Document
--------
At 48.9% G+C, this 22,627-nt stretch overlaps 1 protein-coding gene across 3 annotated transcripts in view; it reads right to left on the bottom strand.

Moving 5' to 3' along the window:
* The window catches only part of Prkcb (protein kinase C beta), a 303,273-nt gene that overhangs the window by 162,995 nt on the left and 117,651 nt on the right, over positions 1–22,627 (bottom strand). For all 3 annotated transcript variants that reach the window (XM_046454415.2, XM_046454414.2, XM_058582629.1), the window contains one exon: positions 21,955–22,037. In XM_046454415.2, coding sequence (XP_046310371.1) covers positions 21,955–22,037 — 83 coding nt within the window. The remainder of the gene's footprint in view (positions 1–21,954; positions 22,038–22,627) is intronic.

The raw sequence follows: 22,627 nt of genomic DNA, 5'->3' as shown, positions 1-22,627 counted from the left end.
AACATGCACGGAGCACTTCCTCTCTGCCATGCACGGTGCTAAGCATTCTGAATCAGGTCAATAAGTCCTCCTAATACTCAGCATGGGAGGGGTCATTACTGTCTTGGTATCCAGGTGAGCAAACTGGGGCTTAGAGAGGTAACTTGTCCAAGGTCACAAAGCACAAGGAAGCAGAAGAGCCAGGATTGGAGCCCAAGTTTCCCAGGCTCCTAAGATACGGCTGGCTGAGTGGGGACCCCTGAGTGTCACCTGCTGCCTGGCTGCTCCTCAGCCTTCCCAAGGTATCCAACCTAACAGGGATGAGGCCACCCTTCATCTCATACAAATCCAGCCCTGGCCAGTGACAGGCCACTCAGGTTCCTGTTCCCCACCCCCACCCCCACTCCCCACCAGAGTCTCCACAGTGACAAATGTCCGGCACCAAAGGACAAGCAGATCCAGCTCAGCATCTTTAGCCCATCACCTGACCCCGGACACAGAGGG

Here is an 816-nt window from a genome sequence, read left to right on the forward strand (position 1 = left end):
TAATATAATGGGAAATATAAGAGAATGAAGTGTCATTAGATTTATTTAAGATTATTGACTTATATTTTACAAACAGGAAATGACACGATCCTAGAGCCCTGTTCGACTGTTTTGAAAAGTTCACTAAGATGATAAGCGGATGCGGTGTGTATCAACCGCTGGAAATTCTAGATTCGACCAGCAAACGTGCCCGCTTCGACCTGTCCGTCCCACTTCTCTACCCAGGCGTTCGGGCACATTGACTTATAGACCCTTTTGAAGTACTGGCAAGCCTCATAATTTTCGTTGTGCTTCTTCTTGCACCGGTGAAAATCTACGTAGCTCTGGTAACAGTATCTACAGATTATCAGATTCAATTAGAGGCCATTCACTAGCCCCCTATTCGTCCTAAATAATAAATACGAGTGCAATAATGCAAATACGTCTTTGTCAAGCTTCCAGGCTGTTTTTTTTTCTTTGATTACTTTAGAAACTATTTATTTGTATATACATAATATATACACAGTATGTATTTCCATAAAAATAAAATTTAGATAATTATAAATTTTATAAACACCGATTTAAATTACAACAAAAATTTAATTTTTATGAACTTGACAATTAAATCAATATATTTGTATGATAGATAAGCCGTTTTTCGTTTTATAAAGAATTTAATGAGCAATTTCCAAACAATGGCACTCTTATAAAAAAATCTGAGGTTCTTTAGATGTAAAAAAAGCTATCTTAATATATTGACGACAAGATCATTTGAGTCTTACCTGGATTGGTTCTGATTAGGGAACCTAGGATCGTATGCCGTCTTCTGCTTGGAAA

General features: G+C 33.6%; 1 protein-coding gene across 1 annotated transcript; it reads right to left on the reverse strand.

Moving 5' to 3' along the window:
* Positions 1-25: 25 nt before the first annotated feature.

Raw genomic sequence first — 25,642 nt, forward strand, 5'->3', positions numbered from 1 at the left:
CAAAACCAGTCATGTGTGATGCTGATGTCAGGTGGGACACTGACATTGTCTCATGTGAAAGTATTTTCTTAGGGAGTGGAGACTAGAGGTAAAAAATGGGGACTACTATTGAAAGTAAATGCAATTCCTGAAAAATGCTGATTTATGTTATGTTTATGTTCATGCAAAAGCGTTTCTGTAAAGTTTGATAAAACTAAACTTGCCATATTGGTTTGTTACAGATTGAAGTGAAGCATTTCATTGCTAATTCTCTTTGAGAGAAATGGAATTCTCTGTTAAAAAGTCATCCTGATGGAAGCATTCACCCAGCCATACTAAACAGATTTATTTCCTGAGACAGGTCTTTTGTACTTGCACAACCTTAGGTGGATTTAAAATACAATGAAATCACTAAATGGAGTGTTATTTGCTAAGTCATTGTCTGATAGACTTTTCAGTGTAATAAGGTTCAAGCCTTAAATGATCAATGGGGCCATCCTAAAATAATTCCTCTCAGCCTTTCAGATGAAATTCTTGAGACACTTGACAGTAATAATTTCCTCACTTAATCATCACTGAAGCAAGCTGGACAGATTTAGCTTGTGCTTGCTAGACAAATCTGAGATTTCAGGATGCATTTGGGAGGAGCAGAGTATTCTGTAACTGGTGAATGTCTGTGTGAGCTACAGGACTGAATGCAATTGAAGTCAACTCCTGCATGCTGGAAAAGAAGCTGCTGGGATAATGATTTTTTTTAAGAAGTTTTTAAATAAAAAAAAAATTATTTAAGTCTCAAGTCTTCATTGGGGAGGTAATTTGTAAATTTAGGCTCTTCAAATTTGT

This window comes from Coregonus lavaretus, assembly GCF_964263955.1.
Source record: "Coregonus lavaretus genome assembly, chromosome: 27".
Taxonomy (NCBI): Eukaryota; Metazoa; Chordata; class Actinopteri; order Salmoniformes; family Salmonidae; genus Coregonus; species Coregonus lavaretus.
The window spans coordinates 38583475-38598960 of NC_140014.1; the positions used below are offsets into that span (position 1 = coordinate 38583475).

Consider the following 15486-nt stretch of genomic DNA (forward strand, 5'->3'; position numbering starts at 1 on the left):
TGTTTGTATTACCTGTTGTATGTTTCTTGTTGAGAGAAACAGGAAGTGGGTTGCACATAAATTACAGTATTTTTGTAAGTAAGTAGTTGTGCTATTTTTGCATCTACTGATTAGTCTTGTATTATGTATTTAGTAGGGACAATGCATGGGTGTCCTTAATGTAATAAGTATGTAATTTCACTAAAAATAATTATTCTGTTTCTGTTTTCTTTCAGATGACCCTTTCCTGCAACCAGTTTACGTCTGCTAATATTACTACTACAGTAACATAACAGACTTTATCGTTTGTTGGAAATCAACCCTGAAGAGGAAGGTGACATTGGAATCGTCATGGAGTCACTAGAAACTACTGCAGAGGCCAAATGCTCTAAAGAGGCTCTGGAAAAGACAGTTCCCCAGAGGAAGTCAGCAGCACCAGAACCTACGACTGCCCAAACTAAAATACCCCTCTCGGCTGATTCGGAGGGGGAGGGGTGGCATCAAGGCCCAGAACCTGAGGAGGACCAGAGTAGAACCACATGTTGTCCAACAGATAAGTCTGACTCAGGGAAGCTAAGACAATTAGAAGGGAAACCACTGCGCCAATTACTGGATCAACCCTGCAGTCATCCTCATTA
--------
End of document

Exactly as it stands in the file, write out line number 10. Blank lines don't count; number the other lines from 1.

* Positions 1-25: 25 nt before the first annotated feature.